Protests of the Inauguration of a president are common in American history. Over a century ago, on March 3, 1913, the day before Woodrow Wilson became president, women gathered on Pennsylvania Avenue to advocate for their right to vote. The Woman Suffrage Parade, as it was later known, became one of the most effective protests in American history. Its legacy lives on today: the urge for universal equality echoed in Philadelphia’s Million Woman March in 1997, and most recently in The Women’s March on Washington on January 21, 2017.

Last Friday, Donald Trump became the 45th president of the United States. His inauguration brought severe backlash in the form of violent protests, arrests, and arson all over the country. Americans were left with little hint of what to expect the following day for the widely anticipated Women’s March on Washington, as well as its 673 sister marches in major cities across the world, including Bates College’s neighbor Augusta, Maine.

In preparation, artists such as Shepard Fairey and Jessica Sabogal circulated their artwork on the internet as free downloads for signs. The Pussyhat Project, created in response to Trump’s sexual assault allegations in November, brought pink cat-eared hats to the marchers on Saturday in over 100 drop-off locations.

This weekend, many students from Bates College sought out both near and far to participate in the historic march for women’s equality. It is estimated that in Washington D.C. alone half a million marchers showed up to protest— a sum hard to ignore. For those who could not attend, the event was livestreamed on social media platforms and broadcasted on all major television networks.

Jesse Saffeir ‘20, who attended the march on Saturday in Washington D.C. reflects that, “It felt totally safe. The atmosphere was positive and supportive. Strangers would start conversations with each other, and whenever a mom with a stroller, or a person in a wheelchair, or an emergency vehicle was trying to get by, the whole crowd would make way for them.” Indeed not one of the protestors was arrested on Saturday, concluding a peaceful and effective protest.

The Women’s March was started by Teresa Shook, a resident of Hawaii, after she created an event on Facebook to protest Trump’s election win. She later invited Linda Sarsour, Tamika Mallory and Carmen Perez as co-chairs for the event. Partners of the Women’s March included Planned Parenthood, The Natural Resources Defense Council, the NAACP and Amnesty International USA. The name “Women’s March” alludes to 1963’s March on Washington, in which Dr. Martin Luther King delivered the “I Have a Dream” speech.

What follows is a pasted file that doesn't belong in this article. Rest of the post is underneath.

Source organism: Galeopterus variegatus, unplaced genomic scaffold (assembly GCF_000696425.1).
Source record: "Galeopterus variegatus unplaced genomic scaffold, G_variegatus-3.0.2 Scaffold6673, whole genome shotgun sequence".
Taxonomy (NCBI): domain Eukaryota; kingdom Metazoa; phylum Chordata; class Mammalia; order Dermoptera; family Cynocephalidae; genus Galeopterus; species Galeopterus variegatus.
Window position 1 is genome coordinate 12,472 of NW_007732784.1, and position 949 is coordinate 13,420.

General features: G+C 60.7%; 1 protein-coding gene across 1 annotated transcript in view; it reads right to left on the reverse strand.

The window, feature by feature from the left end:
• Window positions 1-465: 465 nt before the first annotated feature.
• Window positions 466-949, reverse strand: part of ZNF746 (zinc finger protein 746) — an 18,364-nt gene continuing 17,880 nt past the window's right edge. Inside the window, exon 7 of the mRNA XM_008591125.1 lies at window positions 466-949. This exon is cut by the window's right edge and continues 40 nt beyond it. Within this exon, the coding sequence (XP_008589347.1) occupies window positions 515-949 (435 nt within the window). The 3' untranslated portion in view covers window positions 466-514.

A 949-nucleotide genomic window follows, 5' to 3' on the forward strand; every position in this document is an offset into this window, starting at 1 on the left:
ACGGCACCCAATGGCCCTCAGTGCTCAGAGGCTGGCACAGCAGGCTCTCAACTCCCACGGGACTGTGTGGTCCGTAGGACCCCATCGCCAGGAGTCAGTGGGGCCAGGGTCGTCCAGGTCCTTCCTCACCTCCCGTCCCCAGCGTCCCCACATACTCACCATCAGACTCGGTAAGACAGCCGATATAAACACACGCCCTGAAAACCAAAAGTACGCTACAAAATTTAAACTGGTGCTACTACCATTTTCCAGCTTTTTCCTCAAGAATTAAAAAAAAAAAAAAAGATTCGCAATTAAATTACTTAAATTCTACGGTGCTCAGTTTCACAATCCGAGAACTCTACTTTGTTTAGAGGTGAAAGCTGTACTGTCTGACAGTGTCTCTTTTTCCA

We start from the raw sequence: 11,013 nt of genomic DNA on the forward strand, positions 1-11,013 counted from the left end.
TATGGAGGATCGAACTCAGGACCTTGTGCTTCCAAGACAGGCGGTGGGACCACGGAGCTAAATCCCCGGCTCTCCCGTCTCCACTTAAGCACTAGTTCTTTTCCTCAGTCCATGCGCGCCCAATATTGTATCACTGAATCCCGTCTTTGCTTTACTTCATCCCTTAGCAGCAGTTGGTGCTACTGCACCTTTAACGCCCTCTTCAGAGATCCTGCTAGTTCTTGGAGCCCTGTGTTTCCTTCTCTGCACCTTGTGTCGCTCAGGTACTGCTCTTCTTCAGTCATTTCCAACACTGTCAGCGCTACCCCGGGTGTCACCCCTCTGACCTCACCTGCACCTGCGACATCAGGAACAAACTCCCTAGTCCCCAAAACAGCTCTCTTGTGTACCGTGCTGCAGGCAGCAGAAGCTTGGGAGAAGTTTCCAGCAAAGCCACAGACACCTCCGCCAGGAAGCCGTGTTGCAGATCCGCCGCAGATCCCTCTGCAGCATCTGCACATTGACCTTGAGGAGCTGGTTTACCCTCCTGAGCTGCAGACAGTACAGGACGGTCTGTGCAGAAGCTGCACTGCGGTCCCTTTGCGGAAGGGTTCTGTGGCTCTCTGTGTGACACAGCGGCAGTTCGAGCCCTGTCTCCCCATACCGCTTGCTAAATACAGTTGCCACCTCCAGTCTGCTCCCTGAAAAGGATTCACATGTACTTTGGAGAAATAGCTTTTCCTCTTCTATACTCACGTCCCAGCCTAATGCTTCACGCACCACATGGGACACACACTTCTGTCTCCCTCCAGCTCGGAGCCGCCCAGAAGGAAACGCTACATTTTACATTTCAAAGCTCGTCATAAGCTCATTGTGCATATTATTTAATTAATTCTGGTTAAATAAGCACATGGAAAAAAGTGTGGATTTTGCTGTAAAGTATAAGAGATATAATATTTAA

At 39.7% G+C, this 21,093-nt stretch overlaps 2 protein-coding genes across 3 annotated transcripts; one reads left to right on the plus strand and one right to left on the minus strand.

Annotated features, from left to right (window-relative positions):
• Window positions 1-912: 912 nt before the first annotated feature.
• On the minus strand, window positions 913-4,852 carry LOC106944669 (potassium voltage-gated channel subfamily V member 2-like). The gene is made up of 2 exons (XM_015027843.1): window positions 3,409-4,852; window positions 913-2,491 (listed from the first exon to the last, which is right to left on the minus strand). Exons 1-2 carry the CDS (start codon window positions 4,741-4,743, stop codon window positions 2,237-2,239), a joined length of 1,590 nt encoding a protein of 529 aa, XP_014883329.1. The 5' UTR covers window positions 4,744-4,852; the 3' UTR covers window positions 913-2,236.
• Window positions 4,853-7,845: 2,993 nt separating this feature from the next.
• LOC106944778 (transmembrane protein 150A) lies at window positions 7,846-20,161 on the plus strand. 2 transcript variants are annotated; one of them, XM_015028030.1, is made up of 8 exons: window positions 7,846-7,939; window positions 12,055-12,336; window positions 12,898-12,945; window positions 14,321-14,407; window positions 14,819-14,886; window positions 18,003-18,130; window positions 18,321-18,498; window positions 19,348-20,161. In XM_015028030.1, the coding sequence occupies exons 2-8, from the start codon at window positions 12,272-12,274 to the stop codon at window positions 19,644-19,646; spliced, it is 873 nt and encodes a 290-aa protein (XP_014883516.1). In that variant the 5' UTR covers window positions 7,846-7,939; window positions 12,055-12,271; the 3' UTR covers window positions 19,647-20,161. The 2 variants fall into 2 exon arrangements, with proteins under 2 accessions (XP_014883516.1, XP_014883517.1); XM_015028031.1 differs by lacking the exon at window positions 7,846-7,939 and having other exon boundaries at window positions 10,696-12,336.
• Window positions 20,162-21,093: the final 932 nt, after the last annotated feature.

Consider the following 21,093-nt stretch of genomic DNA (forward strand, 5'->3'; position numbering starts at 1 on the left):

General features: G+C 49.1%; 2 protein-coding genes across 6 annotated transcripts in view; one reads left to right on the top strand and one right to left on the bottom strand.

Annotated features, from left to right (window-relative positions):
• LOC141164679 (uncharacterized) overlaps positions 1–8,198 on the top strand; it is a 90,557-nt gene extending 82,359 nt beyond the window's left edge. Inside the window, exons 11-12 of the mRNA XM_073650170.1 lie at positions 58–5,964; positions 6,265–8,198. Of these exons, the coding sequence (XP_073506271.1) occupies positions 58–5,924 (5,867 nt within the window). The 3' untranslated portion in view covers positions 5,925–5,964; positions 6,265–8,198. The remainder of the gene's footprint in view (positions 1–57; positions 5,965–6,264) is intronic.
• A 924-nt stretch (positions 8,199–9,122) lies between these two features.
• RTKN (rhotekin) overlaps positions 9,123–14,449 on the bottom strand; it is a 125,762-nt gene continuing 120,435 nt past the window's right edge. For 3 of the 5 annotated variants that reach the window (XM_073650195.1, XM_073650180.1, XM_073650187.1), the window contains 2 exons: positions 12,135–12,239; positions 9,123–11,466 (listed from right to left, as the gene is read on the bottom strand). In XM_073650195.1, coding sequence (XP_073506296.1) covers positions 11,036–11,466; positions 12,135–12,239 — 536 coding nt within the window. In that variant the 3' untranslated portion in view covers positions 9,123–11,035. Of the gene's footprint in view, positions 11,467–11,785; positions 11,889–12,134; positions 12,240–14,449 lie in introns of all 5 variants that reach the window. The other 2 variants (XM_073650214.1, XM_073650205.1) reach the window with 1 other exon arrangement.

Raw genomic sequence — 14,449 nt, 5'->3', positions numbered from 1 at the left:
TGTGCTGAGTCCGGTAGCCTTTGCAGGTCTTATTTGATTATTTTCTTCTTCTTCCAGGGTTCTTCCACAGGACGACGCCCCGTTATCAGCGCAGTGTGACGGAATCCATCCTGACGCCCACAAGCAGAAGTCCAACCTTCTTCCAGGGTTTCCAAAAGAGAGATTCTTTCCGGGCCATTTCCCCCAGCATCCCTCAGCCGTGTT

In Dr. King’s footsteps, speeches during the Women’s March delivered by Gloria Steinem, Ashley Judd, Scarlett Johansson and Michael Moore—to name a few—all promoted the change that needs to take place in this country.

In address to the major criticism that the March has received in having too many issues, actress America Ferrera responded, “[I]f we fall into the trap by separating ourselves by our causes and our labels, then we will weaken our fight and we will lose. But if we commit to what aligns us, if we stand together steadfast and determined, then we stand a chance of saving the soul of our country.”

This brings attention to the intersectionality of the movement: that there are many causes under the umbrella of feminism including equal pay, access to healthcare, the #BlackLivesMatter movement and many other issues that affect women’s rights.

Saffeir said that her favorite speech was delivered by Senator Kamala Harris from California: “[She] gave a speech about how ‘women’s issues’ are more than just access to Planned Parenthood, they also involve the economy, foreign policy, gun control, and so many other contemporary issues, because first and foremost women are citizens.” When asked what the most memorable sign was, Saffeir said she had seen an elderly woman holding up a sign saying, “Now you’ve pissed off grandma”.

The Women’s March on Washington may have ended on Saturday, but it is our responsibility to keep the flame burning. There are many things students at Bates College can do to participate in politics both locally and nationally. Perhaps the easiest form of political participation is to donate to causes that directly support women’s rights. Other ways to participate include conducting petitions, attending other protests, posting on social media and writing letters to your Federal, State and Municipal officials expressing your opinions and concerns. That this country was designed by the people and for the people, and that government is to be governed by the people’s consent. It is important for Bates students to be aware of consenting to officials who promote rhetoric that undermine rights, and remember to march on. After all, Bates has long been a place that recognizes the value of equal opportunity for men and women in fostering an elite education.